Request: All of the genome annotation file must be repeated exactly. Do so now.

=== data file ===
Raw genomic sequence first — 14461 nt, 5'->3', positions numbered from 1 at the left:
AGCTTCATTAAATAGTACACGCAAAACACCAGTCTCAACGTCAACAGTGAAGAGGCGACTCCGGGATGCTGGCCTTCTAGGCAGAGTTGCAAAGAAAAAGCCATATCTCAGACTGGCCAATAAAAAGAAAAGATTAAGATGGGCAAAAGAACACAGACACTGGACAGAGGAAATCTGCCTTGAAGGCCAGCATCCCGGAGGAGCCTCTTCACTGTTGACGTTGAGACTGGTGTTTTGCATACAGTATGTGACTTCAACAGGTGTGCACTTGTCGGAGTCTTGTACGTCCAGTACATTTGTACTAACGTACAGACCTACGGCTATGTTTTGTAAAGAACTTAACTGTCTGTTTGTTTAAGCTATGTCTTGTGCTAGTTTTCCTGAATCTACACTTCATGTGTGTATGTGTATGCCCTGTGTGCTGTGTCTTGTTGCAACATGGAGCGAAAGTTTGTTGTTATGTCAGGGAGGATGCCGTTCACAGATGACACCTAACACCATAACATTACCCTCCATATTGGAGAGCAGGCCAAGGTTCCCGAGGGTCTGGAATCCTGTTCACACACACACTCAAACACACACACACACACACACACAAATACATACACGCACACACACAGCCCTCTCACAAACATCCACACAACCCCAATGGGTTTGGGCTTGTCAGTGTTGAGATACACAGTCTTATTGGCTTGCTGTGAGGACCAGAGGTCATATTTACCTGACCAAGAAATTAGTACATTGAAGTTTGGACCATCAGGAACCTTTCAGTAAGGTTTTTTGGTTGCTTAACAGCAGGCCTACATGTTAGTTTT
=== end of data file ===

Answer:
Raw genomic sequence first — 14461 nt, 5'->3', positions numbered from 1 at the left:
AGCTTCATTAAATAGTACACGCAAAACACCAGTCTCAACGTCAACAGTGAAGAGGCGACTCCGGGATGCTGGCCTTCTAGGCAGAGTTGCAAAGAAAAAGCCATATCTCAGACTGGCCAATAAAAAGAAAAGATTAAGATGGGCAAAAGAACACAGACACTGGACAGAGGAAATCTGCCTTGAAGGCCAGCATCCCGGAGGAGCCTCTTCACTGTTGACGTTGAGACTGGTGTTTTGCATACAGTATGTGACTTCAACAGGTGTGCACTTGTCGGAGTCTTGTACGTCCAGTACATTTGTACTAACGTACAGACCTACGGCTATGTTTTGTAAAGAACTTAACTGTCTGTTTGTTTAAGCTATGTCTTGTGCTAGTTTTCCTGAATCTACACTTCATGTGTGTATGTGTATGCCCTGTGTGCTGTGTCTTGTTGCAACATGGAGCGAAAGTTTGTTGTTATGTCAGGGAGGATGCCGTTCACAGATGACACCTAACACCATAACATTACCCTCCATATTGGAGAGCAGGCCAAGGTTCCCGAGGGTCTGGAATCCTGTTCACACACACACTCAAACACACACACACACACACACACAAATACATACACGCACACACACAGCCCTCTCACAAACATCCACACAACCCCAATGGGTTTGGGCTTGTCAGTGTTGAGATACACAGTCTTATTGGCTTGCTGTGAGGACCAGAGGTCATATTTACCTGACCAAGAAATTAGTACATTGAAGTTTGGACCATCAGGAACCTTTCAGTAAGGTTTTTTGGTTGCTTAACAGCAGGCCTACATGTTAGTTTT